Songlines (The Sentinels of Eden #1)

(1 customer review)

We belong to the Earth, Lainie-Bug. We were sent here in human form for a reason. If you don’t know what to do, then just be human.

Right. Like that was ever a simple thing to do.

In the heart of the Wimmera region of Victoria, an ancient gateway to Eden is kept hidden and safe by a creature so powerful that even the moon would obey her commands – at least it would if she had any idea that she wasn’t just a normal girl about to finish high school.

When a mining company begins exploratory sampling near Lainie’s sheep farm, a family secret is revealed that makes her regret not having learnt more about her Indigenous heritage.What she’s told by their farmhand, Harry – an Aboriginal elder – can’t possibly be true, but then the most irritating guy in class, Bane, begins to act even more insanely toward her than ever, until she can no longer deny that something very unusual is going on.

When Harry doesn’t return from his quest to seek help to protect the area from the miners, Lainie sets out to discover the truth of her heritage, and of the secret she’s been born to protect.

Available in print and ebook formats from Amazon,, or your favourite bookstore or online retailer.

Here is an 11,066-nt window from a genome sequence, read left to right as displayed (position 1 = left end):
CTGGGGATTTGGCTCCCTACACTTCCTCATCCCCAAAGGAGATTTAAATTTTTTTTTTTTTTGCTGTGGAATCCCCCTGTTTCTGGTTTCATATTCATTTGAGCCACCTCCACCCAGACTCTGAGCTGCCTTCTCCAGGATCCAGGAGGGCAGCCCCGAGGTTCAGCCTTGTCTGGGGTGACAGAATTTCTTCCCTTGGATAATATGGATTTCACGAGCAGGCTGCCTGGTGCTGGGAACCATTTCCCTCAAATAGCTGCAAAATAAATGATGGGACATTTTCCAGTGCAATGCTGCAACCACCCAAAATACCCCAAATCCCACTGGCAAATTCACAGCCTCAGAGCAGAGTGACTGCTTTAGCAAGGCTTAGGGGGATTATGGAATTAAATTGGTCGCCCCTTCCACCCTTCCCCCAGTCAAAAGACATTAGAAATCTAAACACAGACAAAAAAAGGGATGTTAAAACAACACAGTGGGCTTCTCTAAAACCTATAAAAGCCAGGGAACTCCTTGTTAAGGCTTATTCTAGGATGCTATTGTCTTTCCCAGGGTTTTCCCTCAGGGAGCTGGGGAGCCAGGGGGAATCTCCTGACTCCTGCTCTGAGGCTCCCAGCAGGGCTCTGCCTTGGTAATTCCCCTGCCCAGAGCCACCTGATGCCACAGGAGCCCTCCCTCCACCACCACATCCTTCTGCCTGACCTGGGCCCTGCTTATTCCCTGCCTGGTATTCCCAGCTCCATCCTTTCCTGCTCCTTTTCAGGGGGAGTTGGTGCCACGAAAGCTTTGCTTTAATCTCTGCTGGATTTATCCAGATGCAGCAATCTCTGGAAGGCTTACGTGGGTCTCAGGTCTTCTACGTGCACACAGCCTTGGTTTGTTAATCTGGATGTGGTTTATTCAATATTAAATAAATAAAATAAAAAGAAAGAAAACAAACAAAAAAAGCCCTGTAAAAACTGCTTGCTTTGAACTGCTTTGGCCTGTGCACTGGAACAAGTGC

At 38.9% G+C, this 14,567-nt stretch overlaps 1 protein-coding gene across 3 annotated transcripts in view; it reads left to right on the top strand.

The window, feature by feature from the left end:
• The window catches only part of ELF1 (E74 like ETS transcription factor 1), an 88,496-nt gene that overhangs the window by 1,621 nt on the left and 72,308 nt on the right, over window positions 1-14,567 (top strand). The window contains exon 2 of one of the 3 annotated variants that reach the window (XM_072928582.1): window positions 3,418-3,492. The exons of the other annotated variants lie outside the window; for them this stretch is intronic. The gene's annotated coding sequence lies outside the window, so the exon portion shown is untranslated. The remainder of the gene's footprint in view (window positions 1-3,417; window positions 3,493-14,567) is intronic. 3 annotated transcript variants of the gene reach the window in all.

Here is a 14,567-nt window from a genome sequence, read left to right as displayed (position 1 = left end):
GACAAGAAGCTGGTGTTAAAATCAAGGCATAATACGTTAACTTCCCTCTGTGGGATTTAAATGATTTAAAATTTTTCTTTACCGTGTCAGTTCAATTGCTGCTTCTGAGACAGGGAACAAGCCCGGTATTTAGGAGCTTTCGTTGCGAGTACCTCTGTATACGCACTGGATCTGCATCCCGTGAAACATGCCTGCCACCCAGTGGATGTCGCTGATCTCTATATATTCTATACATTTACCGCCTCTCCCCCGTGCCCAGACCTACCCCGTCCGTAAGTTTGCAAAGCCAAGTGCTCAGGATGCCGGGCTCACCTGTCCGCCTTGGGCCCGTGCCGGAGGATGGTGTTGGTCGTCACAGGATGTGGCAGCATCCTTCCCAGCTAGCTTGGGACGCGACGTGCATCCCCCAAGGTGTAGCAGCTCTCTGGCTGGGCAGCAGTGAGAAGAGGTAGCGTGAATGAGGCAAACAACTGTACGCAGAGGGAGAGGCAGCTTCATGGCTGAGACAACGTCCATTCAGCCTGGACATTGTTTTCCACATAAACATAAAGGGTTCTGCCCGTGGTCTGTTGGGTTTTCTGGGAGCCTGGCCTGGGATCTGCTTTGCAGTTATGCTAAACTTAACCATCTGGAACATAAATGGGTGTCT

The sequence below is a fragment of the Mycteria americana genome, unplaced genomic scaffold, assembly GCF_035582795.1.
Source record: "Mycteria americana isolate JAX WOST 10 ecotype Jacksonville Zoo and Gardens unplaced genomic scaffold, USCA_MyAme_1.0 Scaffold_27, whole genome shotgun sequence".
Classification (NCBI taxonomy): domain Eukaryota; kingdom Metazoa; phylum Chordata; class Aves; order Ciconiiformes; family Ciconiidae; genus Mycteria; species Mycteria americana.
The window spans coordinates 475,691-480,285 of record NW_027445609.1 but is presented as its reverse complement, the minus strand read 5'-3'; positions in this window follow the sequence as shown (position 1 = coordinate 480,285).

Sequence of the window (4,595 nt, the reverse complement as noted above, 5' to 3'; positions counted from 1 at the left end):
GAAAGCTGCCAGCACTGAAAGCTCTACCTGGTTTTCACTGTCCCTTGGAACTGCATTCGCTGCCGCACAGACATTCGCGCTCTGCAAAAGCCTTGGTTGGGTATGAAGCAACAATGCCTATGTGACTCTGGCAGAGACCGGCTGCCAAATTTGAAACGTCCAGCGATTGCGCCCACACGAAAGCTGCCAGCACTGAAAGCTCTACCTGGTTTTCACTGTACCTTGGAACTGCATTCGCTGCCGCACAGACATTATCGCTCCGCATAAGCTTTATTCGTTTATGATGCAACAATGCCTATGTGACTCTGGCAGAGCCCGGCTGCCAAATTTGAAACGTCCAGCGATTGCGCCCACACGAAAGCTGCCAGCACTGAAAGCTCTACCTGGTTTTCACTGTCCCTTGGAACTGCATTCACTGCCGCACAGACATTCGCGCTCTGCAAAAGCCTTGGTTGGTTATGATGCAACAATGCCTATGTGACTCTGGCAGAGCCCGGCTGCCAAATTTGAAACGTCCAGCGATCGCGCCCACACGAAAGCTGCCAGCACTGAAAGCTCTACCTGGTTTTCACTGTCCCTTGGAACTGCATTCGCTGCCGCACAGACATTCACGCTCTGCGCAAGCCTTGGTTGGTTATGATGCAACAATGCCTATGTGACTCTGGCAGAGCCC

Book Details

Weight 426 g
Dimensions 229 × 152 mm

328 pages






Fantasy, Young Adult

Release date

20 August 2016




Odyssey Books

About The Author

Carolyn Denman

Carolyn Denman

Carolyn Denman is a writer with a passion for introducing young adults to the intriguing world of speculative fiction. Living on a small farm just outside Melbourne – and likely to remain there happily until the human race is permitted back into The Garden of Eden – she holds a Bachelor of Science degree and currently works part time for a finance company. She has completed five novels and numerous short stories and is currently working on a science-fiction romance series.

1 review for Songlines (The Sentinels of Eden #1)

  1. Ebony

    I loved the incorporation of aboriginal and Christian belief systems. It is so unusual to find a book like this. Lainie is such a relatable character to some of the aboriginal kids I work with! That’s right, they are reading this book right now! Diversity in books is so important to get kids reading and it is so hard to find books that break cultural stereotypes. – Ebony (via Goodreads)

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